Cover Story/Machine Matters: Educated excavators

Full-size excavators have always held center stage on jobsites but have often been restricted to playing the dawdling heavy. With improved controls and electronics, today’s 40- to 50-metric ton excavators are able to extend their range and are being cast for jobs requiring more dexterity.

Taking direction
Many of the 40- to 50-metric ton models now include computerized management systems in their standard machine configurations. Peter Robson, product manager at Komatsu, says these next-generation electronic monitoring systems are taking a big step forward. “The machines have been telling us what is going on in them for some time, but now they can tell us what to do to correct the problems they diagnose,” says Robson. “They can report how much fuel they’ve used, how well the machine has been utilized, and how hard the unit was worked.” With this detailed information, you can ramp up the machine’s efficiency by reviewing operating conditions. Komatsu EMMS (Equipment Management Monitoring System), for example, continually monitors all critical excavator systems, alerting and guiding the operator if an abnormality occurs. “Komatsu excavators report vital health and machine efficiencies daily by Komtrax to your desktop or an alert to your cell phone,” says Robson. This often prevents a small problem from becoming an expensive major service issue later on.

As North American operators find they are doing more jobs in close urban areas, increased control sensitivity becomes both a production and safety concern. Terry Sheehan, president of Kobelco, says systems like Kobelco’s Intelligent Total Control System (ITCS) add computer control to hydraulics to provide smooth responses for very fine finishing and grading applications. “Operators need power and finesse,” says Sheehan.

Call it “featherability” – the precision movements an operator is able to do with more responsive machine controls. Smart hydraulics like those found on the Case CX 460B excavator make it easy to do fine, small adjustments.

Keeping fuel consumption low and productivity high is a juggling act but advanced engine electronics are bringing noticeably better fuel economy to this season’s excavators. A new power management feature on the Cat 345D L, for example, lets the operator select from alternative engine and hydraulic power settings to conserve fuel during light-duty work. Cat offers an optional tool control system that lets the operator pre-set flows and pressures for up to 10 work tools using the in-cab monitor. The operator can then select the tool when it’s needed without resetting the hydraulic system.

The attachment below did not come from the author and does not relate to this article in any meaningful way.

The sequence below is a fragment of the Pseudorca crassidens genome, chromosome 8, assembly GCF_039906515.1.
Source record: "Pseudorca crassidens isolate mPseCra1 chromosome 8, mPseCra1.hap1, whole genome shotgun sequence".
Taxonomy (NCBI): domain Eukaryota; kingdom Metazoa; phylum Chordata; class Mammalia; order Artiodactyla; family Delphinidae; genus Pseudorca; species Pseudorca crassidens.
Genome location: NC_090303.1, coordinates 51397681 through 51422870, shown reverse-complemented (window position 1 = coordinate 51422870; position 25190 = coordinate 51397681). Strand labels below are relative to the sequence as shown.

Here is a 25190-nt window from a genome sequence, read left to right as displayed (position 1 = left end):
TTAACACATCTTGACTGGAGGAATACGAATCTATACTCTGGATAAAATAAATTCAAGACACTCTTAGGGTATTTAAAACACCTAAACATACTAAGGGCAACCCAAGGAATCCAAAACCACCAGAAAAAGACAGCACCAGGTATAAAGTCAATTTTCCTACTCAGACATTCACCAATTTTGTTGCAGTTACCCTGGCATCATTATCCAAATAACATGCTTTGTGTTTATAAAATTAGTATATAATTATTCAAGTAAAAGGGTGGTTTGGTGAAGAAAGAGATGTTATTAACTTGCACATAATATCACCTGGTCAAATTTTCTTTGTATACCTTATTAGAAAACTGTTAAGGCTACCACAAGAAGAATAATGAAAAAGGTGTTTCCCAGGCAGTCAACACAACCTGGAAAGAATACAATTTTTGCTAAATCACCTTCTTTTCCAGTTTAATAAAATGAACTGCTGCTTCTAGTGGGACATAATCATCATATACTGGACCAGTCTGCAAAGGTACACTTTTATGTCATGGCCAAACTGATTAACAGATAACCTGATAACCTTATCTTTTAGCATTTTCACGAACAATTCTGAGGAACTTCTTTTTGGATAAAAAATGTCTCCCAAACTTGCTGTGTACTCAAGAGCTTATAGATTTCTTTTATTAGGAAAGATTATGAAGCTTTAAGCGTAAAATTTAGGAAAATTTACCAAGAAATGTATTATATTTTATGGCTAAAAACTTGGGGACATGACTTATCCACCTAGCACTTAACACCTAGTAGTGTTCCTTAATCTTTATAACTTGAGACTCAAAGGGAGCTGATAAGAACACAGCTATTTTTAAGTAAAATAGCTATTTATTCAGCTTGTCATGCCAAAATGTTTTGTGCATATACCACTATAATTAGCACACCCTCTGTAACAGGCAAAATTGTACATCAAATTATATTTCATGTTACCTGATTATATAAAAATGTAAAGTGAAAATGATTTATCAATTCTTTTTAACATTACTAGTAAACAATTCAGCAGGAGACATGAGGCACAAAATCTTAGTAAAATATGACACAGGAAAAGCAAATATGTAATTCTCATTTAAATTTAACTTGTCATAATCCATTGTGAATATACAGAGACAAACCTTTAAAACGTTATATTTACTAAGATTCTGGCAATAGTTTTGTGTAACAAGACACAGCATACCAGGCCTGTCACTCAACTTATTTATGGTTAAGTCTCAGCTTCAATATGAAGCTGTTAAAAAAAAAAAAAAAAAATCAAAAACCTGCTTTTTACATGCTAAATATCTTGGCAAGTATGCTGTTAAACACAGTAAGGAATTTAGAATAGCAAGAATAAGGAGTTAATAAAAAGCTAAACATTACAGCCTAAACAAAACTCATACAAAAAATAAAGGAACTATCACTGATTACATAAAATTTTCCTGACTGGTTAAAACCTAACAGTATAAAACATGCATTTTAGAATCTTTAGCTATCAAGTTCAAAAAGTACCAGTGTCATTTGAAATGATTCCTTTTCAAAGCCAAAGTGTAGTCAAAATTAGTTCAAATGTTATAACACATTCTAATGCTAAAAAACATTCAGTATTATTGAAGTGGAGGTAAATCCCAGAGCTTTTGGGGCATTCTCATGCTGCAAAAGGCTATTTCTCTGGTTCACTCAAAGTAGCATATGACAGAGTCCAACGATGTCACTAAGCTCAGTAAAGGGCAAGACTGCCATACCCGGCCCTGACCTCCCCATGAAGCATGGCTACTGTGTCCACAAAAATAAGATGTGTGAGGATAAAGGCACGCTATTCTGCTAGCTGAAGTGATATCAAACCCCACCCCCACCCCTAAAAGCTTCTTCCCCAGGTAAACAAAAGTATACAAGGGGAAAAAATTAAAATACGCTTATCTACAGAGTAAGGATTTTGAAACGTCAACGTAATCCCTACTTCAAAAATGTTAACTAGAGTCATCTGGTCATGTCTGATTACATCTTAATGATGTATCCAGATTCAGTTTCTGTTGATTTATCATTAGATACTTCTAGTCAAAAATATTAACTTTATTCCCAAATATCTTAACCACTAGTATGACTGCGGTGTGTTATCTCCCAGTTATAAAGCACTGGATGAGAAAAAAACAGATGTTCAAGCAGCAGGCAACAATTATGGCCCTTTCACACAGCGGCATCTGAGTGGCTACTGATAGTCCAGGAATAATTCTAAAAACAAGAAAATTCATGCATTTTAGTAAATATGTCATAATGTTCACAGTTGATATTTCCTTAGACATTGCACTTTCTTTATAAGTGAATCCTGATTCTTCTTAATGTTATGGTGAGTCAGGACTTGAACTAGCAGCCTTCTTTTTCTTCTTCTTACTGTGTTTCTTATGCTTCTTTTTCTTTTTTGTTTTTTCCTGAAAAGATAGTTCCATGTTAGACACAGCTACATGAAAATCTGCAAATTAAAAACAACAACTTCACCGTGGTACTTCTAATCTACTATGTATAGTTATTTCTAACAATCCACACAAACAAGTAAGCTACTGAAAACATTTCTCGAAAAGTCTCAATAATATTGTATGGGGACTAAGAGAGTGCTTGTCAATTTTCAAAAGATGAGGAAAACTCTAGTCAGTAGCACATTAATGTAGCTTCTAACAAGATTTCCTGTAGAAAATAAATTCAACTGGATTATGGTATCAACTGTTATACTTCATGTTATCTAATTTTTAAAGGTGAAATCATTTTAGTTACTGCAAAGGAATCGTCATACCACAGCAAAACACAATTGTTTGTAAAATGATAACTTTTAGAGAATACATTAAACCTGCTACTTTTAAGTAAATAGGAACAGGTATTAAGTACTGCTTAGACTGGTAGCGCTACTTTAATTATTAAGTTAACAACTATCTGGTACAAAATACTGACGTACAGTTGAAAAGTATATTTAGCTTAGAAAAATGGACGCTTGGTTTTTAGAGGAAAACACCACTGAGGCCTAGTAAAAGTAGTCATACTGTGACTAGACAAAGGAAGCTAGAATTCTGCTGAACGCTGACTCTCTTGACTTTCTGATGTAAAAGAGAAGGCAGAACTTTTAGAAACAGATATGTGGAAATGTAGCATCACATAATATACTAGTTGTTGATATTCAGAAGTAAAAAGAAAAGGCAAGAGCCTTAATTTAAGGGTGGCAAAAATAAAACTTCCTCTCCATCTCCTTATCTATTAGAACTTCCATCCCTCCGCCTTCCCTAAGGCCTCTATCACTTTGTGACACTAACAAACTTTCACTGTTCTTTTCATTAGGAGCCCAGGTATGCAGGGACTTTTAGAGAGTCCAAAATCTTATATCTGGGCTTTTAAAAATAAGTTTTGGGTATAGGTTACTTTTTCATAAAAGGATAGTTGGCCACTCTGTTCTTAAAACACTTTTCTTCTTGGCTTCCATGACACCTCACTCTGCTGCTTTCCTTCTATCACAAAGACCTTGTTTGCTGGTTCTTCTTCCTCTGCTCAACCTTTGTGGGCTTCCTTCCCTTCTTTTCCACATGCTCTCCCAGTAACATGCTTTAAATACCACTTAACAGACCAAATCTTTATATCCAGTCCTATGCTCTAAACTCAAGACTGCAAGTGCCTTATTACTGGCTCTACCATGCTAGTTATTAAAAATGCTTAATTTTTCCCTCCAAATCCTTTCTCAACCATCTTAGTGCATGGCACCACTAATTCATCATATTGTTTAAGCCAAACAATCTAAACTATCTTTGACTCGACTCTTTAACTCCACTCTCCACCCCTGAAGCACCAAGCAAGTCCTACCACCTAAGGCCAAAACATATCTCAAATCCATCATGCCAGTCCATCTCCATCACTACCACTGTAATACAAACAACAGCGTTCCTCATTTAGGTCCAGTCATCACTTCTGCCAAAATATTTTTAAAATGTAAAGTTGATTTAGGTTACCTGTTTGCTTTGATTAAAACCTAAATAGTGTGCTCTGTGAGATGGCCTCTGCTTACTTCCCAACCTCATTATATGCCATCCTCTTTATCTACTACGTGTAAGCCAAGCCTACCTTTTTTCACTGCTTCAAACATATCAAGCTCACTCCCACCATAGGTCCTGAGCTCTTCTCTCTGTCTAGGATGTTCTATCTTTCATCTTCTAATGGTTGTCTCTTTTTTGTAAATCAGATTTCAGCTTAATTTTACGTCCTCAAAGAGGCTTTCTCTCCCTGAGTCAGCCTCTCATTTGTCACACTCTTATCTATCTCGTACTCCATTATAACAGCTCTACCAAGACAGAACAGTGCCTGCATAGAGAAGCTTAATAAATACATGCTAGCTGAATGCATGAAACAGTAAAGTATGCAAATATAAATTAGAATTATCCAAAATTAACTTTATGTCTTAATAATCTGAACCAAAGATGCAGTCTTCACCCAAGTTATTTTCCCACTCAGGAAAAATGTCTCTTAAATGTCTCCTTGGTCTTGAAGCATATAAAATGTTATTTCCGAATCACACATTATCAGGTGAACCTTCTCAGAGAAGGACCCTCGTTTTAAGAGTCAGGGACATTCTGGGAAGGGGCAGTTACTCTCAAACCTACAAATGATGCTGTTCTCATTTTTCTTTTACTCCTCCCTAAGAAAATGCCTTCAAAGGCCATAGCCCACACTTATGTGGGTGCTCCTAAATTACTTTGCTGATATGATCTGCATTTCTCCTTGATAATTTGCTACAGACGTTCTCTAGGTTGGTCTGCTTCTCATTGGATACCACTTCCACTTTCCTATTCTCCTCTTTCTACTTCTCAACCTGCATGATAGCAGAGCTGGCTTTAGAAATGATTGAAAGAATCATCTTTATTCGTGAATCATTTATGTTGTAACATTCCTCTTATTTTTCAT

And data from John Deere’s JD Link system can be integrated directly into 23 different business software programs, giving the contractor an almost seamless line of communication between operations and the office. Deere’s Powerwise III system balances engine performance and hydraulic operations to provide consistent power for digging and low-effort, precise operator control.

Fleet monitoring systems such as JCB’s new LiveLink are reducing the risk of machine theft by keeping a wireless eye on equipment. The JCB LiveLink plugs into the machine’s diagnostic system and reports hours worked, fuel consumption and general machine health monitoring. Working with Qualcomm, the system lets contractors set curfews and geo-fences for the machines, instructing the equipment to demobilize itself if it detects tampering. Matthew Taylor, JCB’s chief operating officer, says, “JCB LiveLink is an extremely powerful deterrent to thieves by making the machines harder to steal and simpler to recover when they are.”

Bundle up
Volvo’s EC460CLD is an example of how manufacturers are bundling specific application features on excavators. Volvo’s attachment manager, Walter Reeves, calls the company’s EC460CLD the “demolition solution” because it is configured straight from the factory for demolition work. “In the past, contractors had to have their new excavators fitted with extra protection after they took delivery of the machine,” he says. “Costs for those modifications add up and what initially looked like a good deal for an excavator becomes more expensive than what the contractor had intended to spend.”